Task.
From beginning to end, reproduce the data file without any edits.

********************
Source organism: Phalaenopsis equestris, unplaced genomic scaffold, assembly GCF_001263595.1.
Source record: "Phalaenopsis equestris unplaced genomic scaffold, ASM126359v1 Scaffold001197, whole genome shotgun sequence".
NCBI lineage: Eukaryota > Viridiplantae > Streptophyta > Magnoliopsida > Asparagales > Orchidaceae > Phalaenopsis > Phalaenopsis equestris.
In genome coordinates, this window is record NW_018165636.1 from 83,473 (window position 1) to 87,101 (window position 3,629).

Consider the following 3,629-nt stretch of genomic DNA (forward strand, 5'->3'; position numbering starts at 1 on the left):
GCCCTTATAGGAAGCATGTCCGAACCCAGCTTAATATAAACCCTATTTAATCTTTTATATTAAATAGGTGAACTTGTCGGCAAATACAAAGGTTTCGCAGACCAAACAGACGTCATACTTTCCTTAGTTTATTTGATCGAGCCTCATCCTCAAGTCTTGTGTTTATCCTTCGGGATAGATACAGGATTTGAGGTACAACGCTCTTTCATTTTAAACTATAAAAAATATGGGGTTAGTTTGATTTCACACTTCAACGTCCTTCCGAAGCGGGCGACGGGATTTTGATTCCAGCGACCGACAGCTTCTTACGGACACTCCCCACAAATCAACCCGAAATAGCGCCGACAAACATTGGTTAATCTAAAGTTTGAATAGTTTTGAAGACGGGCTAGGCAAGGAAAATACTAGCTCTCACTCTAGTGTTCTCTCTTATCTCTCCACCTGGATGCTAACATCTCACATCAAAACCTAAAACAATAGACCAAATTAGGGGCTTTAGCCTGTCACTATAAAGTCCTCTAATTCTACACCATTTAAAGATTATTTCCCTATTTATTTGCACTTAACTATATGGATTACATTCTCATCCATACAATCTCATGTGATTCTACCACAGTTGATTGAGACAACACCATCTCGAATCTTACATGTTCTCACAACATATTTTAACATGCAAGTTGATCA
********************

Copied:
Source organism: Phalaenopsis equestris, unplaced genomic scaffold, assembly GCF_001263595.1.
Source record: "Phalaenopsis equestris unplaced genomic scaffold, ASM126359v1 Scaffold001197, whole genome shotgun sequence".
NCBI lineage: Eukaryota > Viridiplantae > Streptophyta > Magnoliopsida > Asparagales > Orchidaceae > Phalaenopsis > Phalaenopsis equestris.
In genome coordinates, this window is record NW_018165636.1 from 83,473 (window position 1) to 87,101 (window position 3,629).

Consider the following 3,629-nt stretch of genomic DNA (forward strand, 5'->3'; position numbering starts at 1 on the left):
GCCCTTATAGGAAGCATGTCCGAACCCAGCTTAATATAAACCCTATTTAATCTTTTATATTAAATAGGTGAACTTGTCGGCAAATACAAAGGTTTCGCAGACCAAACAGACGTCATACTTTCCTTAGTTTATTTGATCGAGCCTCATCCTCAAGTCTTGTGTTTATCCTTCGGGATAGATACAGGATTTGAGGTACAACGCTCTTTCATTTTAAACTATAAAAAATATGGGGTTAGTTTGATTTCACACTTCAACGTCCTTCCGAAGCGGGCGACGGGATTTTGATTCCAGCGACCGACAGCTTCTTACGGACACTCCCCACAAATCAACCCGAAATAGCGCCGACAAACATTGGTTAATCTAAAGTTTGAATAGTTTTGAAGACGGGCTAGGCAAGGAAAATACTAGCTCTCACTCTAGTGTTCTCTCTTATCTCTCCACCTGGATGCTAACATCTCACATCAAAACCTAAAACAATAGACCAAATTAGGGGCTTTAGCCTGTCACTATAAAGTCCTCTAATTCTACACCATTTAAAGATTATTTCCCTATTTATTTGCACTTAACTATATGGATTACATTCTCATCCATACAATCTCATGTGATTCTACCACAGTTGATTGAGACAACACCATCTCGAATCTTACATGTTCTCACAACATATTTTAACATGCAAGTTGATCA